Hanukkah starts tomorrow, and many people know that Jews traditionally eat oily foods like doughnuts and potato latkes (a potato pancake made from grated potato and onion). I’m sure we will see many delicious recipes for latkes this week!
Hanukkah celebrates the miracle of the oil that burned for eight days when the Maccabees rededicated the holy Temple in Jerusalem after their victory over the Syrian-Greeks. Fried foods like potato pancakes (“latkas” in Yiddish and “livivot” in Hebrew) and doughnuts (“sufganiyot” in Hebrew) are traditional Hanukkah treats because they are cooked in oil and remind us of the miracle of the holiday. From: http://judaism.about.com/od/holidays/a/Hanukkah-Food-Traditions.htm
Another tradition which I had completely forgotten about (until my sister reminded me at our Christmukka themed food club evening) is that Jews often eat dairy at Hanukkah.
Dairy foods did not become popular on Hanukkah until the Middle Ages. The custom of eating things like cheese, cheesecake and blintzes emerged from the story of Judith. According to legend, Judith was a great beauty who saved her village from the Babylonians. The Babylonian army was besieging her village, when Judith charmed her way into the enemy camp with a basket of cheese and wine. She brought the food to the enemy general, Holofernes, who consumed increasing amounts of wine along with the cheese. (According to the story, the cheese was very salty, hence making Holoferenes very thirsty.) When Holofernes eventually became drunk and passed out, Judith beheaded him with his sword and brought his head back to the village in her basket. When the Babylonians discovered that their leader had been slain, they left. In this way Judith saved her people and eventually it became traditional to eat dairy foods in honor of her bravery. From: http://judaism.about.com/od/holidays/a/Hanukkah-Food-Traditions.htm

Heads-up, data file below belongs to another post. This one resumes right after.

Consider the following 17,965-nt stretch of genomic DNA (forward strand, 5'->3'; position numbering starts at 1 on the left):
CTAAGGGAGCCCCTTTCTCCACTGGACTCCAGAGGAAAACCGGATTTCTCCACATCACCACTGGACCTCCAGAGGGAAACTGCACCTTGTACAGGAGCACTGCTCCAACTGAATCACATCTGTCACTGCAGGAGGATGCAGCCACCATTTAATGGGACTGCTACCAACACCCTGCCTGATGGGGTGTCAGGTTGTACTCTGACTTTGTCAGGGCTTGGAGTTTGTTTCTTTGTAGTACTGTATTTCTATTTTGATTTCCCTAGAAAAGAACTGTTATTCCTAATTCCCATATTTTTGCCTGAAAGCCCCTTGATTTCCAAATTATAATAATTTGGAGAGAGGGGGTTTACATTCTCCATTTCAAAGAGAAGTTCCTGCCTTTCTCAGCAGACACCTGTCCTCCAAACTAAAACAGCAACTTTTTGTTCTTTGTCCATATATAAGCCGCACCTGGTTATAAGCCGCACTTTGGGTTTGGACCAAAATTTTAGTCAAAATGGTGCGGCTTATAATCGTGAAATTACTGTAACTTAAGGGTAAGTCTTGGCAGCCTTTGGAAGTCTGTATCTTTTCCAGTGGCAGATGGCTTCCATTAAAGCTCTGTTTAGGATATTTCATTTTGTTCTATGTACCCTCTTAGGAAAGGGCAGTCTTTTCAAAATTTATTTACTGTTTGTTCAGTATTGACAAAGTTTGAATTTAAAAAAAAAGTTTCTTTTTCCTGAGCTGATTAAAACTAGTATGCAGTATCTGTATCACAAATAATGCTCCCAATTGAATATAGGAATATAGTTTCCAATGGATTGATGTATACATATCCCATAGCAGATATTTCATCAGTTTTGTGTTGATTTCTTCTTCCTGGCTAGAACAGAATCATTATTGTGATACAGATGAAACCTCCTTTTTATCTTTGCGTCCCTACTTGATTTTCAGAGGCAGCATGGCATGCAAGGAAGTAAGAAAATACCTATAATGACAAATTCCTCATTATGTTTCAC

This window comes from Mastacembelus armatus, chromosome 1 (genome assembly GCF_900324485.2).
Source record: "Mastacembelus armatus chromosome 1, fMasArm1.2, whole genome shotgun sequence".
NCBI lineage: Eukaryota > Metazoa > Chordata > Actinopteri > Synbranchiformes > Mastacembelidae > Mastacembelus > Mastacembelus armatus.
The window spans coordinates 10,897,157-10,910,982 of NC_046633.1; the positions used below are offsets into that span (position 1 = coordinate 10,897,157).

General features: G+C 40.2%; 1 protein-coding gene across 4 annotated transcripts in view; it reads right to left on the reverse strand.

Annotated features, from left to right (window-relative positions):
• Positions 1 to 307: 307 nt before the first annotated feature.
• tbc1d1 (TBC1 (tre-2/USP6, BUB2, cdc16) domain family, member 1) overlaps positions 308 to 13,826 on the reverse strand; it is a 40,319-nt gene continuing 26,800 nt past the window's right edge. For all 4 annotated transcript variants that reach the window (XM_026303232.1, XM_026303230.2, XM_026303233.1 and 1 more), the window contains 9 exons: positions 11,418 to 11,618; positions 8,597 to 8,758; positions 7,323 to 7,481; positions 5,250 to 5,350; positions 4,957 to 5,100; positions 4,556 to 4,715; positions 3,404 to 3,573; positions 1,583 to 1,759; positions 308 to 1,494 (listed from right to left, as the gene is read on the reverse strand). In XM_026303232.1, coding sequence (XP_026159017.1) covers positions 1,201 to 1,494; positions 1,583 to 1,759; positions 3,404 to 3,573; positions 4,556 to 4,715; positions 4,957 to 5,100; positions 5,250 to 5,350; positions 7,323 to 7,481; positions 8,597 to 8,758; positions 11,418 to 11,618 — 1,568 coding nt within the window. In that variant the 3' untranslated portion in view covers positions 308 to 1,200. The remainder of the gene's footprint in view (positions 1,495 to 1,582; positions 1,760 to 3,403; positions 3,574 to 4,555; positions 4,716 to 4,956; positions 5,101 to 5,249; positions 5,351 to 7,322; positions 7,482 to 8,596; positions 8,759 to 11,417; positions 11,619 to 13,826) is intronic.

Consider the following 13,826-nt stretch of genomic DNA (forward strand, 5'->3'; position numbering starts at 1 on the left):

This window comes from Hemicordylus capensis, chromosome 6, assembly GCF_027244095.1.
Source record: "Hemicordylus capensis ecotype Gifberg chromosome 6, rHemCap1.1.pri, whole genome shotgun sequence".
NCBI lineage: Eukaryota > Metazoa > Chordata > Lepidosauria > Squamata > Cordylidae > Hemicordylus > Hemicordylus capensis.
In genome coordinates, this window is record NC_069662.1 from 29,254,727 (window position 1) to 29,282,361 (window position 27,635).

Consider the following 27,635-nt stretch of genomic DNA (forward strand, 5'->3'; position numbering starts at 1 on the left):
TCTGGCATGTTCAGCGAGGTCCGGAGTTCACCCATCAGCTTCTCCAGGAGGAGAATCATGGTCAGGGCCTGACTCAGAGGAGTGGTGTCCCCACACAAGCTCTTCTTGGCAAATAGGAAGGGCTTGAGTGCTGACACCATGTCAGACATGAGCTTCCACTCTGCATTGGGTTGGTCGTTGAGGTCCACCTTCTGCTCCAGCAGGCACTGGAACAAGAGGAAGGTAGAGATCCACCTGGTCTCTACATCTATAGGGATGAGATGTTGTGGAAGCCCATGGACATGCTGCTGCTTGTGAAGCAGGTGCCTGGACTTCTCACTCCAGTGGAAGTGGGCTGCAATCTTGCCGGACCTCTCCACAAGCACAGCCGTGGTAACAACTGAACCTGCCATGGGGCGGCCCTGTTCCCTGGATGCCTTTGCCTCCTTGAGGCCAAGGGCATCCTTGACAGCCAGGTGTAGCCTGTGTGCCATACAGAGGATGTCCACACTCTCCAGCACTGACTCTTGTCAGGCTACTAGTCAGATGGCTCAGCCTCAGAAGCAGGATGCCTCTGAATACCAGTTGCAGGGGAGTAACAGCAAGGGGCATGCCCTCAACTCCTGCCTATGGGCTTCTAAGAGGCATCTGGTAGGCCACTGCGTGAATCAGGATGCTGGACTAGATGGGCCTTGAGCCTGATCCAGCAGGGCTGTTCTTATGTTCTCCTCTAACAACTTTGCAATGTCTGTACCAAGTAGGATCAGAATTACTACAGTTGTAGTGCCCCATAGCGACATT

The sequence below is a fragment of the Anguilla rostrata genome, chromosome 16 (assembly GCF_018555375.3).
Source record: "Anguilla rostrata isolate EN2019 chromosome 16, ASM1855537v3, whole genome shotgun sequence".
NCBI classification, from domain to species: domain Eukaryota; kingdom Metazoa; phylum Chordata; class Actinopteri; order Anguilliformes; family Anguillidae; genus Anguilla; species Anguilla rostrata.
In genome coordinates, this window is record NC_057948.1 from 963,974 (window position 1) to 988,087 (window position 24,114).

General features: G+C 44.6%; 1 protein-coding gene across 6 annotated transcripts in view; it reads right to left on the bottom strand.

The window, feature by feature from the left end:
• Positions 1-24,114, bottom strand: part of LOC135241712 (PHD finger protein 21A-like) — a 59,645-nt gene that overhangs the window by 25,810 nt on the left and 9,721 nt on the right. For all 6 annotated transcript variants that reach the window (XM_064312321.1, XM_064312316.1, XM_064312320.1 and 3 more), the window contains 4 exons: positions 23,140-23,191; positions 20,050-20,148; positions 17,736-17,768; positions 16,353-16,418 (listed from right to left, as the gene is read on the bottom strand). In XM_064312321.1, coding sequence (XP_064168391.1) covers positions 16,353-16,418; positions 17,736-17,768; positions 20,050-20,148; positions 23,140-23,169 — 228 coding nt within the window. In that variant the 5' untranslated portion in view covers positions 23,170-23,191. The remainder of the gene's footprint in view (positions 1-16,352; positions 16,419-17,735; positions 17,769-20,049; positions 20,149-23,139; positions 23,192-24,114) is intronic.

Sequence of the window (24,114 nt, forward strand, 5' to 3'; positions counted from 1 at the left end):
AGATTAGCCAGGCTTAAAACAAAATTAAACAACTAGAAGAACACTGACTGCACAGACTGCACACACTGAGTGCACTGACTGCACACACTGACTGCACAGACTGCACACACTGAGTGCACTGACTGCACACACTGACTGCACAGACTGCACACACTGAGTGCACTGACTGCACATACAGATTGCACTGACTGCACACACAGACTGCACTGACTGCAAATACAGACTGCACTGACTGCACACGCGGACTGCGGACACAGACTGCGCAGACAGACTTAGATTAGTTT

I personally think this tradition is all wrong and really we should be drinking more wine to remember Judith on Hanukkah! Oh well, there’s always Purim! (On the festival of Purim, Jews are supposed to get drunk.)
At Hanukkah, lots of Jews will eat their dairy in the form of cheesecake, or cottage cheese on their latkes, yum! Here is how I will be eating my dairy this year; it ties in with my pasta obsession and my love for savoury foods.
As you may have realised, I’m a big fan of easy, quick recipes. This is also a super simple and cheap recipe and works really well as part of a ‘pot luck’ dinner or buffet style lunch. And of course, it’s totally kosher. If you’re in a real rush you could get the pasta on as soon as the garlic is cooked. Make sure you give the mushrooms enough time to cook though. I personally don’t like half-cooked mushrooms as I think they can be a bit slimy that way and it gives them a bad reputation!
Takes: 35 minutes
300g penne pasta (or your favourite pasta)
100g button mushrooms, sliced
4 large cloves garlic, sliced
1/2 tsp dried tarragon
1/2 tsp dried oregano
3 tbsps olive oil
3 tbsps soft cream cheese
salt & pepper
1. Heat the butter and oil in a pan on a low heat. When melted, add the garlic and about 2 minutes later, the mushrooms.
2. Soften the mushrooms for about 10 minutes or until they are all cooked and soft and covered in the garlicy butter. Then add the herbs, and some salt and pepper, stir and continue to cook on a low heat. If the sauce starts to dry out, add a little water.
3. In a separate pan, boil your pasta in the usual way for about 12 minutes or the time stated on the packet.
4. About 2 minutes before the pasta is ready add the cream cheese to the mushrooms and stir though until melted. Taste and add more salt and pepper if necessary.
5. As soon as your pasta is sieved, stir in the sauce and serve hot!
You may also like:
- My Christmas post: Purple Brussel Sprouts
- Cherry Tomato and Aubergine Pasta
- Spicy Tuscan Style Tomato Soup